In Dr. Seuss’ Christmas classic, “How the Grinch Stole Christmas,” Mr. Grinch has an epiphany: “‘Maybe Christmas,’ he thought, ‘doesn’t come from a store. Maybe Christmas, perhaps, means a little bit more.’”

Mr. Grinch didn’t start with a bright reputation. We meet him, living in his cold cave at the top of Mount Crumpit with his dog, Max. He’s angry and ready to take revenge on the Whos who live in Whoville. And let’s be honest, he’s pretty sad under that tough exterior.

Poor Mr. Grinch. He can’t stop feeling sorry for himself. It’s all about him and how he feels.

Unfortunately, it’s all too easy to end up with a Grinch-like attitude, especially around the Christmas season. Maybe, like Mr. Grinch, you have experienced being shunned early on in life. Maybe someone was mean, unfair or cruel.

Perhaps it’s not really one thing. Maybe life seems to tick by while you hope and pray for a change in your crazy schedule. Maybe you are longing for the past or wishing for the future because the circumstances you are currently in just aren’t what you planned.

You feel alone. Sure, there are people all around, but you can’t help feeling like you’re the only one who feels the hurt. You wear it well—what you should have said; what you wish you hadn’t said; what could have been.

Fix your eyes on Jesus

Hebrews 12:1-2 says, “Therefore, since we are surrounded by such a great cloud of witnesses, let us throw off everything that hinders and the sin that so easily entangles. And let us run with perseverance the race marked out for us, fixing our eyes on Jesus, the pioneer and perfecter of faith. For the joy set before him he endured the cross, scorning its shame, and sat down at the right hand of the throne of God.”

As we approach Christmas, I encourage you to really take these verses to heart, specifically “fixing our eyes on Jesus.”

Between family gatherings with that one relative who really knows how to push your buttons or the guy at the mall who steals “your” parking spot, we’ve got to fix our eyes on Jesus.

We don’t want to be “Christmas-tree Christians.” In other words, we don’t want to be beautiful and glittering on the outside, but just a dead tree on the inside. This season is a wonderful time to shine brightly and let the Holy Spirit be revealed through us.

In his commentary on Hebrews 12, theologian Matthew Henry explains these verses and how the worries and pressures of life can negatively consume us:

“Inordinate care for the present life, or fondness for it, is a dead weight upon the soul, that pulls it down when it should ascend upwards, and pulls it back when it should press forward; it makes duty and difficulties harder and heavier than they would be.”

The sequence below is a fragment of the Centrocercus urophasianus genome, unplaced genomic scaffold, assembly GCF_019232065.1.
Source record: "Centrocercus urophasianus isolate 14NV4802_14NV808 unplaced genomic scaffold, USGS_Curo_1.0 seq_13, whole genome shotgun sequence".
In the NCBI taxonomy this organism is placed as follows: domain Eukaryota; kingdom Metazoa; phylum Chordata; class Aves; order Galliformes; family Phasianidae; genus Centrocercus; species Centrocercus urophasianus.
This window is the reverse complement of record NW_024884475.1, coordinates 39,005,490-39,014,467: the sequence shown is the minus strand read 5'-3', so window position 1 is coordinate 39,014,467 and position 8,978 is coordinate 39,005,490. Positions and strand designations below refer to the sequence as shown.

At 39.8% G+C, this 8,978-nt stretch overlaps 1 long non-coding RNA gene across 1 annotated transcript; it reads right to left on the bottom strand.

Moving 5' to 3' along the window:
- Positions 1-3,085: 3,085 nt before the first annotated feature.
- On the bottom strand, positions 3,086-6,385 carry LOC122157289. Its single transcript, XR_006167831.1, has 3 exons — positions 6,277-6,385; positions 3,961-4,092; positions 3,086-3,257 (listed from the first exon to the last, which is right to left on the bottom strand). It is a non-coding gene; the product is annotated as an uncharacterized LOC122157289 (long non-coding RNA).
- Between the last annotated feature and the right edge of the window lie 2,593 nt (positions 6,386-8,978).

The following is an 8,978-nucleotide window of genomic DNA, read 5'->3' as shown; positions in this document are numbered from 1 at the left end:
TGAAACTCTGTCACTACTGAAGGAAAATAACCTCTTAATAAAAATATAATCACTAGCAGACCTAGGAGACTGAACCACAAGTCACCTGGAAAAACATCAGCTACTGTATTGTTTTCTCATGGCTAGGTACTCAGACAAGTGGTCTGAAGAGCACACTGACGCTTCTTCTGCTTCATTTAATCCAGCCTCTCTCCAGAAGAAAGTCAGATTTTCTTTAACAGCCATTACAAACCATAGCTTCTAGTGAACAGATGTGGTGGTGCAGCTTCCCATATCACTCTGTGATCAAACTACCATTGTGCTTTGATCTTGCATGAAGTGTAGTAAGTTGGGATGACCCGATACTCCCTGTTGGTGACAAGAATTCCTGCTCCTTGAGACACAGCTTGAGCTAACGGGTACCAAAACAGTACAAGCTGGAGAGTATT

The struggle

You know the phrase, “The struggle is real.” I wouldn’t be surprised if it was really the apostle Paul who coined this.

His life was crazy tough, and yet, he writes some of the most profound advice in Philippians 4:8: “Finally, brothers and sisters, whatever is true, whatever is noble, whatever is right, whatever is pure, whatever is lovely, whatever is admirable—if anything is excellent or praiseworthy—think about such things.”

Life is never going to be easy. We live in a broken world with broken people and broken circumstances. Our faith can’t be based on what we see, and especially not on how we feel in a moment.

But how do we practically fix our eyes on Jesus?

1. Remember who God is. He is Almighty. He spoke the world into being. He is all-knowing, all-present and eternal. There’s nothing too big for him. Rest in Him. Trust in Him. He never leaves you alone.

2. Remember who we are in Christ. We are forgiven. We are loved. We are made new. We are given the gift of the Holy Spirit. We are saved from an eternity in hell and for an eternal relationship with God.

3. Remember what God has promised. God knows you. He has good plans for you. They may not all come to fruition in our time on earth, but with God, we know that our hope is not in this world.

“For our light and momentary troubles are achieving for us an eternal glory that far outweighs them all” (2 Corinthians 4:17).

4. Refuse to listen to the lies of the enemy. When you feel that Grinch-like attitude setting in, it is a sure sign you are focusing on yourself and not on Jesus. It’s not easy, but by staying in His Word and looking for ways to help others this holiday season, you will feel the light of His love for you, too.

Thankfully, Mr. Grinch didn’t stay in his cave.

One Christmas, something happened. He took his eyes off himself.

“And what happened then? Well in Whoville they say that the Grinch’s small heart grew three sizes that day!”

Fix your eyes on Jesus.

Amy Potter is a prayer warrior, wife, mother, teacher, creator, writer and a few other things—a Supermom. She has been a member of Southeast since 2010.